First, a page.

You knew I couldn't ask for your opinion without giving you my own, right?? Well, last friday's questions would be a novel if I answered them all together, so I'm going to split them up and give you my thoughts over the next little while. With less controversial posts in between. Ha!
Okay, so like I said, I first heard about the idea of Brat Bans on the radio. I was driving in my car and almost had to pull over because it made my blood boil so hard.
I love to go out without my kids. I mean, anyone who has or works with kids wants a break from the louder volumes and slower moving that come from most children. I get that. That being said, I think it's a TERRIBLE idea to promote times of the day (or certain days) when kids can or cannot come in a certain establishment.
If you don't want to be around children, then YOU change how you shop or go out to eat. When Mark and I go on a date and we don't want to be disturbed by other people's kids, we don't choose a restaurant like Applebees. And on the same token, we don't take our kids to places that are not kid friendly in their meal options or ambiance. These places know how to get the kids to not come without actually putting a sign on the door (hint: charge a fortune, have a super quiet atmosphere and don't have anything even slightly resembling chicken nuggets on the menu).
Same with shopping. Mom's shop during the day or early evening. If you don't want to go when they have their kids in tow shop at 10:30 at night. Or at 7:30 in the morning. It's pure bliss to be the first person in the store. (But I'll admit, that it's also fun to take a stroll through walmart on a saturday when I don't have kids with me, just so I can revel in it while I watch other people try to deal with their own kids. Unfortunately, when you do this, you still have to deal with walmart.)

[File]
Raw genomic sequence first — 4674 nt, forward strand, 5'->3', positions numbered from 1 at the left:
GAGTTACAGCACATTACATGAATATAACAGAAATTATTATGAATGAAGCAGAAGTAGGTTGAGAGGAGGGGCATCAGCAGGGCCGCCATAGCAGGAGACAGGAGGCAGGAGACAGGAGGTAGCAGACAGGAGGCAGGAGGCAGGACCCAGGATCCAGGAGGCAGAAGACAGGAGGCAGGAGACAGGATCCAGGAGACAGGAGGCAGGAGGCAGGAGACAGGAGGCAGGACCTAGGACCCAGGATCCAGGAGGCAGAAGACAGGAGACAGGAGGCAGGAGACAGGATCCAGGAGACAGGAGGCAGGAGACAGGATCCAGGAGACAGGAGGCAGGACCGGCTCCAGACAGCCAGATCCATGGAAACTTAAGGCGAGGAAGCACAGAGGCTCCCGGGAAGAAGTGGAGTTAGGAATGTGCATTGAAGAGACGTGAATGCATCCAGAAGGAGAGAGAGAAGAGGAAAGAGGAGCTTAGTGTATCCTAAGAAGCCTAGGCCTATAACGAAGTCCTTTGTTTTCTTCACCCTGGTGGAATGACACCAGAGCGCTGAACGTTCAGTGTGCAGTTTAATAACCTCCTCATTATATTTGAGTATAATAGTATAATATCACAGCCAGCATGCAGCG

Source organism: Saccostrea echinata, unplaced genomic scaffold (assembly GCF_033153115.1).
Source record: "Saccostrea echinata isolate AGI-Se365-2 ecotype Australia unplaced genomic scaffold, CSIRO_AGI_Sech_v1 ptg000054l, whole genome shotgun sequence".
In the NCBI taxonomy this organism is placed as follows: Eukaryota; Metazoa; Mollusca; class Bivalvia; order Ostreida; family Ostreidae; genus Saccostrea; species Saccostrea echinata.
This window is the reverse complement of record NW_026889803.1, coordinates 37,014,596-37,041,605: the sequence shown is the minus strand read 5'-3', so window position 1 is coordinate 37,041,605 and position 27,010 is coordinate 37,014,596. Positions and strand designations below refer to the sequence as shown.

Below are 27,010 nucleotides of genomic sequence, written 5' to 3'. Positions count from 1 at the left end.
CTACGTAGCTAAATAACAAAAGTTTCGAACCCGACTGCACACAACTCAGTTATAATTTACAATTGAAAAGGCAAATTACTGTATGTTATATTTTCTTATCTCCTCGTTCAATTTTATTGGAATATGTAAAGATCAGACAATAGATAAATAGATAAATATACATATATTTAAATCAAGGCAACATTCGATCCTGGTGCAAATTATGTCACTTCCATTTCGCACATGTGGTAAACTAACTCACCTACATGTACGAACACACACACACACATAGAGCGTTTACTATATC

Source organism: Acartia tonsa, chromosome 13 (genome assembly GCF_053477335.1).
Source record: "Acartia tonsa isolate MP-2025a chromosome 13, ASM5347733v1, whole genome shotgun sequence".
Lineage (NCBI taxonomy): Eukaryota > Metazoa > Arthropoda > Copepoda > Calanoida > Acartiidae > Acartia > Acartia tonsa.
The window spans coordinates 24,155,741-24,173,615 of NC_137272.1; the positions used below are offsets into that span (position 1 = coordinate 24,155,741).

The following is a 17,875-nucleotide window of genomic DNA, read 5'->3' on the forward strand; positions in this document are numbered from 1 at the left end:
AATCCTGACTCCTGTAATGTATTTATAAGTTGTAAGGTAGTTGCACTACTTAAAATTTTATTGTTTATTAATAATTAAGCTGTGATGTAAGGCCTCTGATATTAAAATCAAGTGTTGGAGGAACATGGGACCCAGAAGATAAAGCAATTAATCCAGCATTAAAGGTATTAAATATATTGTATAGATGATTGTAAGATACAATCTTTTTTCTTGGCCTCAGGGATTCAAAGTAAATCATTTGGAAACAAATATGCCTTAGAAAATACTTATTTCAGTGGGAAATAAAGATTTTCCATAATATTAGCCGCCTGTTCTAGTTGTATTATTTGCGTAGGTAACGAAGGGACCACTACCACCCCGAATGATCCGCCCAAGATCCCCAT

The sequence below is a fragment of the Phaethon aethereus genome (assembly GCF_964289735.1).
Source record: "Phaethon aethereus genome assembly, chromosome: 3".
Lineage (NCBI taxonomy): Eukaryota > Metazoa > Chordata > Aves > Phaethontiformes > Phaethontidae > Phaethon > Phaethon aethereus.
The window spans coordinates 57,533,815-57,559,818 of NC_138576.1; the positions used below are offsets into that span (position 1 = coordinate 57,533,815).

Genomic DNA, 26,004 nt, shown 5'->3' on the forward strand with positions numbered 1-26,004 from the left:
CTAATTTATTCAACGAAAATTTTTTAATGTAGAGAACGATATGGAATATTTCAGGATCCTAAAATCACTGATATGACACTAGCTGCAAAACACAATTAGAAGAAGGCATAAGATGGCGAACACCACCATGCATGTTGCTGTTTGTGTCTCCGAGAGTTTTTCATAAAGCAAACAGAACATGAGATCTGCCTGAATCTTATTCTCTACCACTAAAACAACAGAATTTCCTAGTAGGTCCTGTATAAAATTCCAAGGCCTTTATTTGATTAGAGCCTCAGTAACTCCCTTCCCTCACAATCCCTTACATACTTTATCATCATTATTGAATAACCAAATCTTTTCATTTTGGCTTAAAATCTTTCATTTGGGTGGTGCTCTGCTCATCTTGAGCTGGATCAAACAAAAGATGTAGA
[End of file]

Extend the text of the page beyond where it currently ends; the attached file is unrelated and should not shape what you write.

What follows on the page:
Here's why my blood boiled at this story. To establish rules about when kids can or cannot go into public places makes them lesser citizens; it dehumanizes them. No one would be okay if an establishment discriminated against anyone else for their age, gender, race, religion or sexual orientation. The only difference here is that the kids don't understand enough about how things work to speak out against it.
I'm SO tired of people seeing kids as a nuisance. "Things" that get in the way or have no place. They are part of what makes our society a society. Imagine a world without kids. We would feel hopeless!
Instead of trying to shoo them away we should instead teach them how to act. And as much as I think this is the parent's responsibility (and maybe it's poor parenting that drives us more crazy than the actual kids!), I think it's also everyone's responsibility. There are ways to help a child learn to behave in public without stepping in on the parent's turf. Even to praise a child who is doing well will help them continue this pattern the next time. We have been out to eat and stopped by an older couple who wanted to tell us how well behaved our kids were. Not only did that make MY day, but Mady beamed all the way home.
I think if businesses want to have positive experiences for their entire clientele they need to come up with positive ways to build into the character of the kids who pass through their doors. I would (and do!) remember a place of business who made me feel better or lesser about myself as a child and do or do not shop their as an adult because of that experience.
Those are my two cents on the subject. And I hope if you're childless (or have grown kids) you'll help end the discriminatory behavior against our kids by refusing to patronize places who have brat bans.